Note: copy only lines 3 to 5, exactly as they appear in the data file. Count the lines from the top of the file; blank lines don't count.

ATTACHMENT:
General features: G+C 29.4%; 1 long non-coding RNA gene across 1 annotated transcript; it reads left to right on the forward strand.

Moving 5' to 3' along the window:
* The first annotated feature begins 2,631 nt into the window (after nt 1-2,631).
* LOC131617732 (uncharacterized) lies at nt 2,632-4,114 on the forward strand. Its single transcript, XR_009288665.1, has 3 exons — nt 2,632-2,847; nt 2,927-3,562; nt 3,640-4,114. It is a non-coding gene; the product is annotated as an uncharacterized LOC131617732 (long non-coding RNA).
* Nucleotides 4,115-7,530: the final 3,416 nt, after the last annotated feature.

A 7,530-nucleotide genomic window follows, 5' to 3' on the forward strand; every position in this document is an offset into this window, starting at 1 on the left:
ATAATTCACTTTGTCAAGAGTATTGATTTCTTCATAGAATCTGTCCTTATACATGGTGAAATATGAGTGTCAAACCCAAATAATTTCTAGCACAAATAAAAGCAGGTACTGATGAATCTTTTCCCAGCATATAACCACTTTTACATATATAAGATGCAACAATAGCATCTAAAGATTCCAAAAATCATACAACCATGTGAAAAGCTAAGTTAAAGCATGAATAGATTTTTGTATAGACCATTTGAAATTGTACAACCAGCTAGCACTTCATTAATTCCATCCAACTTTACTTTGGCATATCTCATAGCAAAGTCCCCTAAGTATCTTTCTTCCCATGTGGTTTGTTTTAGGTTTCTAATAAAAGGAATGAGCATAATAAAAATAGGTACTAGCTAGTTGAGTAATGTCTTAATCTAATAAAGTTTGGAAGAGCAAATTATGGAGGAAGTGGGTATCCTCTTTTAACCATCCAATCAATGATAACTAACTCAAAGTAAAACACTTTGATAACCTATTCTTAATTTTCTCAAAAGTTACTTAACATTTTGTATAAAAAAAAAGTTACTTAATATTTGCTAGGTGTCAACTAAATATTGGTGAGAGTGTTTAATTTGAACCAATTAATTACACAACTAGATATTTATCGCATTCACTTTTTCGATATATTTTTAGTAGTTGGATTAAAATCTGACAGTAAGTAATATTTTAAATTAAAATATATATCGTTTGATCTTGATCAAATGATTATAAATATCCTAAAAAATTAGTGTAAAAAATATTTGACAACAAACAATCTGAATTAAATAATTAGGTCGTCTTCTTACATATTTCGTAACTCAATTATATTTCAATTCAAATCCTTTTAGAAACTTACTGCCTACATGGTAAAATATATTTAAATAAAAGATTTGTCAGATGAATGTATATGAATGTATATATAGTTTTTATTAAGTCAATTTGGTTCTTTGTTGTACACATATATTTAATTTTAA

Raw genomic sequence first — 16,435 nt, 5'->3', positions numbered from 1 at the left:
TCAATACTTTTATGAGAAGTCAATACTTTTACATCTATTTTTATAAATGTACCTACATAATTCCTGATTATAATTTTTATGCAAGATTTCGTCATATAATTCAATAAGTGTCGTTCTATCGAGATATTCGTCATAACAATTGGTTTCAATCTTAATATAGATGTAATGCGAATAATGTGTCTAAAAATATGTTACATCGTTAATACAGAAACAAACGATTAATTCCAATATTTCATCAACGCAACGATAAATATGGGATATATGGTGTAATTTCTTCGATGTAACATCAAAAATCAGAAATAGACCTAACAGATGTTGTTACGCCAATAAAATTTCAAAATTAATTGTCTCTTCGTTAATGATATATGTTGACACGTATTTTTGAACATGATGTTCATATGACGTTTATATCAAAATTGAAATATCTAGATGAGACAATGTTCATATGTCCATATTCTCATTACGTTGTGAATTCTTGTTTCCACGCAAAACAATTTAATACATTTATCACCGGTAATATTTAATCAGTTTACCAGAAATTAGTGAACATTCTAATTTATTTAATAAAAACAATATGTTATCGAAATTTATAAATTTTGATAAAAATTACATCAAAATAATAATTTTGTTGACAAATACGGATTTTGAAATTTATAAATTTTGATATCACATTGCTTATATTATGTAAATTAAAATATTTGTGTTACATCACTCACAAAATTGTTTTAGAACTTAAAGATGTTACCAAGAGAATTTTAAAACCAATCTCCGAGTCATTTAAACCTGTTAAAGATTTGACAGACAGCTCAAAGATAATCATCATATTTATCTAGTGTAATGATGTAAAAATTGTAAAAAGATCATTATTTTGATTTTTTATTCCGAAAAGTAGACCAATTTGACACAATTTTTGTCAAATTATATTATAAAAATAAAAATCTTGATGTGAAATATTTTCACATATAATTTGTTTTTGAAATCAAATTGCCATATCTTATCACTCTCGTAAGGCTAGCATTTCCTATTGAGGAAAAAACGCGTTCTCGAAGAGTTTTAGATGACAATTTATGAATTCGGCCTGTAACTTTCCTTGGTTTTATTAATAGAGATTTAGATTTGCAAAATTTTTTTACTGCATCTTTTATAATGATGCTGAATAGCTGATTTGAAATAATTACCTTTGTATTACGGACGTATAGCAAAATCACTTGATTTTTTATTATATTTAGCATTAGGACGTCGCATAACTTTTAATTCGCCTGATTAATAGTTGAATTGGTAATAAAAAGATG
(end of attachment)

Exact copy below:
* The first annotated feature begins 2,631 nt into the window (after nt 1-2,631).
* LOC131617732 (uncharacterized) lies at nt 2,632-4,114 on the forward strand. Its single transcript, XR_009288665.1, has 3 exons — nt 2,632-2,847; nt 2,927-3,562; nt 3,640-4,114. It is a non-coding gene; the product is annotated as an uncharacterized LOC131617732 (long non-coding RNA).
* Nucleotides 4,115-7,530: the final 3,416 nt, after the last annotated feature.